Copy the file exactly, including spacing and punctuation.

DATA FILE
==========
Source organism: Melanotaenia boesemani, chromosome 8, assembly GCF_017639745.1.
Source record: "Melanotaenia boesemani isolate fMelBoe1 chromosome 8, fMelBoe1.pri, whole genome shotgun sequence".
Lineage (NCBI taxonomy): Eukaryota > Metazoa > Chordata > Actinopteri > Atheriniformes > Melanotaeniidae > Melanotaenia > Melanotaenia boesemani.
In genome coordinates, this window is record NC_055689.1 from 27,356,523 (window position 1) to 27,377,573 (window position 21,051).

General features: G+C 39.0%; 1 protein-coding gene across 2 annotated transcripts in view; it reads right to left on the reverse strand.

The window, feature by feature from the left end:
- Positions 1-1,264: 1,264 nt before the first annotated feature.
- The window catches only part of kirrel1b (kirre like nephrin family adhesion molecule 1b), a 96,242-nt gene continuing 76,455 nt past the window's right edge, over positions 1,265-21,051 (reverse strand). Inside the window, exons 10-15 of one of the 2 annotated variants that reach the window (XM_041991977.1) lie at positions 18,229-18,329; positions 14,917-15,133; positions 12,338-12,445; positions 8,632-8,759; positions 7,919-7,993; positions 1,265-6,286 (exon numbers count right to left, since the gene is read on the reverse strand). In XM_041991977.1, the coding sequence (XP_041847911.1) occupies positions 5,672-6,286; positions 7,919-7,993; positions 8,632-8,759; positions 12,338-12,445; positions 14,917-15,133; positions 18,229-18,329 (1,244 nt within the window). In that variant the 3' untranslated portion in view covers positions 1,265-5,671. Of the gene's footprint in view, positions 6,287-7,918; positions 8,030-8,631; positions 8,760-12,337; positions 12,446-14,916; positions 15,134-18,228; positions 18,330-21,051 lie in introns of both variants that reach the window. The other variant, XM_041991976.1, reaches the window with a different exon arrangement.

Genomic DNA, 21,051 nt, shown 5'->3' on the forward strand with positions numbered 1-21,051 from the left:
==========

Source organism: Melanotaenia boesemani, chromosome 8, assembly GCF_017639745.1.
Source record: "Melanotaenia boesemani isolate fMelBoe1 chromosome 8, fMelBoe1.pri, whole genome shotgun sequence".
Lineage (NCBI taxonomy): Eukaryota > Metazoa > Chordata > Actinopteri > Atheriniformes > Melanotaeniidae > Melanotaenia > Melanotaenia boesemani.
In genome coordinates, this window is record NC_055689.1 from 27,356,523 (window position 1) to 27,377,573 (window position 21,051).

General features: G+C 39.0%; 1 protein-coding gene across 2 annotated transcripts in view; it reads right to left on the reverse strand.

The window, feature by feature from the left end:
- Positions 1-1,264: 1,264 nt before the first annotated feature.
- The window catches only part of kirrel1b (kirre like nephrin family adhesion molecule 1b), a 96,242-nt gene continuing 76,455 nt past the window's right edge, over positions 1,265-21,051 (reverse strand). Inside the window, exons 10-15 of one of the 2 annotated variants that reach the window (XM_041991977.1) lie at positions 18,229-18,329; positions 14,917-15,133; positions 12,338-12,445; positions 8,632-8,759; positions 7,919-7,993; positions 1,265-6,286 (exon numbers count right to left, since the gene is read on the reverse strand). In XM_041991977.1, the coding sequence (XP_041847911.1) occupies positions 5,672-6,286; positions 7,919-7,993; positions 8,632-8,759; positions 12,338-12,445; positions 14,917-15,133; positions 18,229-18,329 (1,244 nt within the window). In that variant the 3' untranslated portion in view covers positions 1,265-5,671. Of the gene's footprint in view, positions 6,287-7,918; positions 8,030-8,631; positions 8,760-12,337; positions 12,446-14,916; positions 15,134-18,228; positions 18,330-21,051 lie in introns of both variants that reach the window. The other variant, XM_041991976.1, reaches the window with a different exon arrangement.

Genomic DNA, 21,051 nt, shown 5'->3' on the forward strand with positions numbered 1-21,051 from the left: